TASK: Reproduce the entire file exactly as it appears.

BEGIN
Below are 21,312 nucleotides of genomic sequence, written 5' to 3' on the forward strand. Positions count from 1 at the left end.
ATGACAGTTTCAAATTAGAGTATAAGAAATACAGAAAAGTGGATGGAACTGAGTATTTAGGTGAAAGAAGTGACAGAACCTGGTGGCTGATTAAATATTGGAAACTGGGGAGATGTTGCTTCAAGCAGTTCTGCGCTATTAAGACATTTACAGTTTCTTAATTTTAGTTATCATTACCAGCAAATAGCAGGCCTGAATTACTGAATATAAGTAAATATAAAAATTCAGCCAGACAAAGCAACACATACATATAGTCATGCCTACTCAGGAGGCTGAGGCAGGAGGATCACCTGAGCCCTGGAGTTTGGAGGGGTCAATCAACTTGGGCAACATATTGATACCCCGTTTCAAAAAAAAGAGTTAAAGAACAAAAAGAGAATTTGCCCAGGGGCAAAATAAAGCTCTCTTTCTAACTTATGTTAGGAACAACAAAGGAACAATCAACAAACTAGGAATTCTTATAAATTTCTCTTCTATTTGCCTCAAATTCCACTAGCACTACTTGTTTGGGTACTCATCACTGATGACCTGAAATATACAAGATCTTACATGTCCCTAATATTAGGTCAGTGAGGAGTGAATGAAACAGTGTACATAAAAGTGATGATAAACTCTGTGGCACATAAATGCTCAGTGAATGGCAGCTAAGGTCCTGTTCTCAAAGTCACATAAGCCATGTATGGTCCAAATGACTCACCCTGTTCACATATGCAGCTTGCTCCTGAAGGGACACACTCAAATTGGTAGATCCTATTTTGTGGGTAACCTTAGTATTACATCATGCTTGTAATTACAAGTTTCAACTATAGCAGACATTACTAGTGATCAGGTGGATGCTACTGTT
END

Below are 21,312 nucleotides of genomic sequence, written 5' to 3' on the forward strand. Positions count from 1 at the left end.
ATGACAGTTTCAAATTAGAGTATAAGAAATACAGAAAAGTGGATGGAACTGAGTATTTAGGTGAAAGAAGTGACAGAACCTGGTGGCTGATTAAATATTGGAAACTGGGGAGATGTTGCTTCAAGCAGTTCTGCGCTATTAAGACATTTACAGTTTCTTAATTTTAGTTATCATTACCAGCAAATAGCAGGCCTGAATTACTGAATATAAGTAAATATAAAAATTCAGCCAGACAAAGCAACACATACATATAGTCATGCCTACTCAGGAGGCTGAGGCAGGAGGATCACCTGAGCCCTGGAGTTTGGAGGGGTCAATCAACTTGGGCAACATATTGATACCCCGTTTCAAAAAAAAGAGTTAAAGAACAAAAAGAGAATTTGCCCAGGGGCAAAATAAAGCTCTCTTTCTAACTTATGTTAGGAACAACAAAGGAACAATCAACAAACTAGGAATTCTTATAAATTTCTCTTCTATTTGCCTCAAATTCCACTAGCACTACTTGTTTGGGTACTCATCACTGATGACCTGAAATATACAAGATCTTACATGTCCCTAATATTAGGTCAGTGAGGAGTGAATGAAACAGTGTACATAAAAGTGATGATAAACTCTGTGGCACATAAATGCTCAGTGAATGGCAGCTAAGGTCCTGTTCTCAAAGTCACATAAGCCATGTATGGTCCAAATGACTCACCCTGTTCACATATGCAGCTTGCTCCTGAAGGGACACACTCAAATTGGTAGATCCTATTTTGTGGGTAACCTTAGTATTACATCATGCTTGTAATTACAAGTTTCAACTATAGCAGACATTACTAGTGATCAGGTGGATGCTACTGTT